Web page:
Where the main hull had broken open, a rounded shape lay split among the remains of the fuselage. Inside the seed-like shell, a smaller kernel of transparent composite material was slowly leaking a viscous fluid from several cracks, and within that, a human body floated suspended in the same liquid.

A woman's body by the looks of it.

Bhikkuni Kalsang moved closer, helped along by one of her disciples, and pulled the respirator over her face to protect herself against the toxic smoke that rose from the burning wreckage.

As a nun of the Ida she lived in seclusion, but she knew enough of the world to recognise what she saw. 'It is a capsuleer.' she whispered with surprise in her voice.

'What is a capsuleer?' disciple Tenyu asked. Despite being very knowledgeable in medicine, that girl had come from a very sheltered home and knew little about the outside world.

'A human being who has sacrificed their spiritual rebirth to become one with a machine.' the old nun replied. 'They live inside their spaceships and have gained unnatural immortality through the use of technology.'

Ayang, followed by Keioki – the Achura convert – climbed carefully into the ship to inspect the capsule.

Ayang found an instrument panel that had miraculously survived the crash. It showed lifesigns on it's flickering display.'I think she is still alive!' she called out, her voice muffled by the respirator which she was now wearing.

“We must get her out of there.” Kalsang said and then addressed the disciples beside her. 'Tenyu, Lahoi bring the toolboxes from our transport.'

Apprehensively she looked over the red and green markings of the crashed ship. She noticed the spiny, multi-legged form of an ebailla insect, almost invisible under a layer or soot. It was an instrument of warfare, and the markings looked threatening. Bhikkuni Kalsang hoped they did the right thing by rescuing that crashed capsuleer 'May the ancestors be with us.' she muttered under her breath.


Bhikkuni Kalsang was still straining her mind to come up with an explanation for this whole situation while she looked at the girl moaning and writhing on her bed in the recovery room. Tenyu knelt beside the young capsuleer and dabbed sweat from her brow with a cloth.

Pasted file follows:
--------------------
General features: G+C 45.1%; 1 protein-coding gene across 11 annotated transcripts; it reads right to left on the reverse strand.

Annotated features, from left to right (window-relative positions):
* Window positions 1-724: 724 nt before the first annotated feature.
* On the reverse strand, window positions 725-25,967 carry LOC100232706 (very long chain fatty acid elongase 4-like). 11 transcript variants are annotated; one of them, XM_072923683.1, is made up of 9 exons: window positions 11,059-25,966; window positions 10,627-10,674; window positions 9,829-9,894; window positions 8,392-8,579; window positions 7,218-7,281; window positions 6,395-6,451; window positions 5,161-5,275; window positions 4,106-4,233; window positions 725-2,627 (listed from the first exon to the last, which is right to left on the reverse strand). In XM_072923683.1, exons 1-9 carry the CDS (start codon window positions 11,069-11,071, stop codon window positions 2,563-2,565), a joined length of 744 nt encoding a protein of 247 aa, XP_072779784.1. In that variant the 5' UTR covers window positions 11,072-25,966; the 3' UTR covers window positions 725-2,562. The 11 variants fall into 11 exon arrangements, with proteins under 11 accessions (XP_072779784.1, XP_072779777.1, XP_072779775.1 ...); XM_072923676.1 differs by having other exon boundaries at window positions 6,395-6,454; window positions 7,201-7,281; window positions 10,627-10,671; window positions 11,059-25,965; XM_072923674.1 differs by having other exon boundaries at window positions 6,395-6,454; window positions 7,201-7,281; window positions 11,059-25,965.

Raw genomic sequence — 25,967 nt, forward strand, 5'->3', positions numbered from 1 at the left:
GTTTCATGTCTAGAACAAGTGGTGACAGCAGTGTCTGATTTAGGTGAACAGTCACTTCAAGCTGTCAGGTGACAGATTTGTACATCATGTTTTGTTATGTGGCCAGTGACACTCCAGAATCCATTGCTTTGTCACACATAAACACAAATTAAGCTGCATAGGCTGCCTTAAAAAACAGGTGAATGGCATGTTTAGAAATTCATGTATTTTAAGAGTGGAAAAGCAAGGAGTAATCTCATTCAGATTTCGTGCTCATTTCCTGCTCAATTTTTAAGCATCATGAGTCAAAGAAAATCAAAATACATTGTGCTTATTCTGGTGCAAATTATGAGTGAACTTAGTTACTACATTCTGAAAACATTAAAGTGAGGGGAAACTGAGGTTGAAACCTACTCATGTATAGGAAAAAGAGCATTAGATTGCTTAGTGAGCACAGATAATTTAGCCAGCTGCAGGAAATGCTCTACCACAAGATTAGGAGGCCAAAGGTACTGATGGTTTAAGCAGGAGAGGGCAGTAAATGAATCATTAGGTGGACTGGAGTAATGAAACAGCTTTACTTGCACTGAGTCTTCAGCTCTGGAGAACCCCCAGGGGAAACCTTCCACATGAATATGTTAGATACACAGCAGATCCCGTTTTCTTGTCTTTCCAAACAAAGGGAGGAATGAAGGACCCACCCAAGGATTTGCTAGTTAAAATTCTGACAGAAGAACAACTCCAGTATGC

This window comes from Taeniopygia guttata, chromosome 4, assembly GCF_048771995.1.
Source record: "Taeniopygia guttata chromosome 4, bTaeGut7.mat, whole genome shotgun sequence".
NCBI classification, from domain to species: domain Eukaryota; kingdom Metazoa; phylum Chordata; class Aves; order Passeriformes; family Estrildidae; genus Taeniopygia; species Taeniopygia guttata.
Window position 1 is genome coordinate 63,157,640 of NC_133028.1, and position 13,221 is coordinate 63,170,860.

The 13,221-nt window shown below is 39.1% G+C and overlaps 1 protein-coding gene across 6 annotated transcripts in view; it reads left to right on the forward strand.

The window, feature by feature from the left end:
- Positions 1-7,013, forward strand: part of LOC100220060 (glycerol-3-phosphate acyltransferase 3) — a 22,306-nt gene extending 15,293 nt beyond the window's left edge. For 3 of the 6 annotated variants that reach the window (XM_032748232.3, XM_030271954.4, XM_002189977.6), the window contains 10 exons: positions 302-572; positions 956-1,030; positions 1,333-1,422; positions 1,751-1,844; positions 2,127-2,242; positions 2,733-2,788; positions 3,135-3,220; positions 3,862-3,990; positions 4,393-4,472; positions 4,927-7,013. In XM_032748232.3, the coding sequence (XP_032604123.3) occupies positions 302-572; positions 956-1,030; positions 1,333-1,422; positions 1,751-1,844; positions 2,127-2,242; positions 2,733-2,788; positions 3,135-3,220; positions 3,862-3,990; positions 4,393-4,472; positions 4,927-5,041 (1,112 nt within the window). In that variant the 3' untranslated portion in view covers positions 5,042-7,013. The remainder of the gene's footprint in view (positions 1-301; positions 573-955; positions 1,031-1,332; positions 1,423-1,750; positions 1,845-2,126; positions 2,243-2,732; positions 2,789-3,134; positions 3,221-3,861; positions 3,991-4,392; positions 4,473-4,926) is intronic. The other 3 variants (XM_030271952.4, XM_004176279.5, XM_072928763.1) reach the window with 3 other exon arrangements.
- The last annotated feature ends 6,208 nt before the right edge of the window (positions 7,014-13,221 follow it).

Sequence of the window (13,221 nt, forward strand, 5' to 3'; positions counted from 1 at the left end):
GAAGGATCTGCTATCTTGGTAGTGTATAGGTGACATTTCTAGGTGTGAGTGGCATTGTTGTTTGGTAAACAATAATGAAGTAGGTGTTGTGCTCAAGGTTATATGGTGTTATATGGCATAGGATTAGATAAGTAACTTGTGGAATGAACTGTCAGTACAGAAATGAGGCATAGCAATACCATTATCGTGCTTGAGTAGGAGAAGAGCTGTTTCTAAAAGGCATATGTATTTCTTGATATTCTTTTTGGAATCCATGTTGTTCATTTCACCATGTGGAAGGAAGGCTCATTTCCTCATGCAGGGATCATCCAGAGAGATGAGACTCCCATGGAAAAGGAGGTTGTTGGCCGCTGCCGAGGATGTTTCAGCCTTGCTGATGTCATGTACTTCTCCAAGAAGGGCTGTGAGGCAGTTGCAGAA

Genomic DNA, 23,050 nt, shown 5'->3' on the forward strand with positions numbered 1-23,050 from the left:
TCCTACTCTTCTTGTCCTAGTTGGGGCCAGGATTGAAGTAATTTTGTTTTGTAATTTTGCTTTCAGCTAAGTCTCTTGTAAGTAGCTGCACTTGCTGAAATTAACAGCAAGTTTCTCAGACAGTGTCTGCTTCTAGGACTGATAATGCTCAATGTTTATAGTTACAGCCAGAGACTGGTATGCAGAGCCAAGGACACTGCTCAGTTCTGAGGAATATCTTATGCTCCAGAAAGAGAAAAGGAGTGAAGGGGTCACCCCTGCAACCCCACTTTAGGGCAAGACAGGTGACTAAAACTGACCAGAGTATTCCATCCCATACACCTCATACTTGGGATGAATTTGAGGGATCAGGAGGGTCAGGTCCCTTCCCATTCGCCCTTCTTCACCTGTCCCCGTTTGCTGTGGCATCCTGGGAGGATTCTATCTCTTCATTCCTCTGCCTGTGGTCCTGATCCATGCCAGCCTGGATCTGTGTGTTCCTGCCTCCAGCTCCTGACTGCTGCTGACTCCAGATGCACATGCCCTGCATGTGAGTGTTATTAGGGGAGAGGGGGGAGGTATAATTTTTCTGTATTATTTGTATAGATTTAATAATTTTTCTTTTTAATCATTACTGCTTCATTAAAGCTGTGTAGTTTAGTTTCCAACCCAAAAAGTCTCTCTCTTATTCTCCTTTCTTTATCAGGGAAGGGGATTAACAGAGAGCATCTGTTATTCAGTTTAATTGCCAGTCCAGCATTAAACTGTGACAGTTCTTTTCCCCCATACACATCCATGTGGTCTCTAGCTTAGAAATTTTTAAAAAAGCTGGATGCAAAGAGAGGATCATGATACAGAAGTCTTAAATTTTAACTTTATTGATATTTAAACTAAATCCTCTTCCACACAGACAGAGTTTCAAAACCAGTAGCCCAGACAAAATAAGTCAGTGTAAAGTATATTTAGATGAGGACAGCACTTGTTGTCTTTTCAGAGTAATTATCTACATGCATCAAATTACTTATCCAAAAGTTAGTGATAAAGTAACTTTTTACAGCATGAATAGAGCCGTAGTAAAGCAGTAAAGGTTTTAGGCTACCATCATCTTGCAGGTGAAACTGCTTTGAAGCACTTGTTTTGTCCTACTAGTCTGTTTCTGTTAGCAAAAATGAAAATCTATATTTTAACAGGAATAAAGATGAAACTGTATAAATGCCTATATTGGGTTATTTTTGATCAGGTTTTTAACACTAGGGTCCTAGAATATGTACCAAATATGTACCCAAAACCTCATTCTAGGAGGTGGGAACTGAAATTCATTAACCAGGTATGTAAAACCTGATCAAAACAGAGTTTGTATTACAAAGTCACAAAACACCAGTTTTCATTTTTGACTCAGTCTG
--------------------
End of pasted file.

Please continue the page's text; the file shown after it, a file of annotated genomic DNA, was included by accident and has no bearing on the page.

'She has bad dreams.' the disciple said with a concerned look on her face.

'Not surprising.' Kalsang thought. 'She must have endured horrible things. Who would do such things to a young girl like that.'

When they had taken the capsuleer from her ship she was in a deep coma that she had not woken from in the five days since they had found her. When the nuns inspected her for injuries, they found scars and burn-marks all over the girl's body. Some of them looked so old that they must have been inflicted on her years ago. Someone had abused and tortured that poor girl for a long time.

Her features looked Gallente, and she would be pretty if it weren't for a hard cast to her features which spoke of hardships, both physical and emotional. She was not much older than the youngest initiates of the convent, but there was nothing girlish about her. Her lean body looked more like that of a stray animal than that of a girl.

'Who turns children into capsuleers like that?' Kalsang asked herself.

Suddently, with a scream, the capsuleer girl rose from the mattress and opened her eyes.

With the panicked expression of a caged beast she looked around herself quickly. Then, without a moment of hesitation, the girl grabbed a pair of scissors from the small, low table beside her bed and hurled herself at Tenyu with a feral growl.

The attack was savage but still dangerously well executed. This girl knew how to fight and kill. Tenyu would have ended up with the scissors lodged deep in her throat if it weren't for the nun's own martial training. Thanks to that, she reacted quickly. Tenyu sidestepped the attack, caught the girl's wrist and spun downward dragging the attacker with her while sweeping the legs from under the capsuleer while she turned.

With another scream the capsuleer girl crashed into the ground and ended up with her arm twisted onto her back and Tenyu pushing a knee into the small of her back to hold her down.

Kalsang stood up with a sigh and walked over to kneel down beside the girl who squirmed and screamed under Tenyu's hold. The younger nun looked pleadingly at her elder, clearly at loss how she should deal with this obviously disturbed young capsuleer.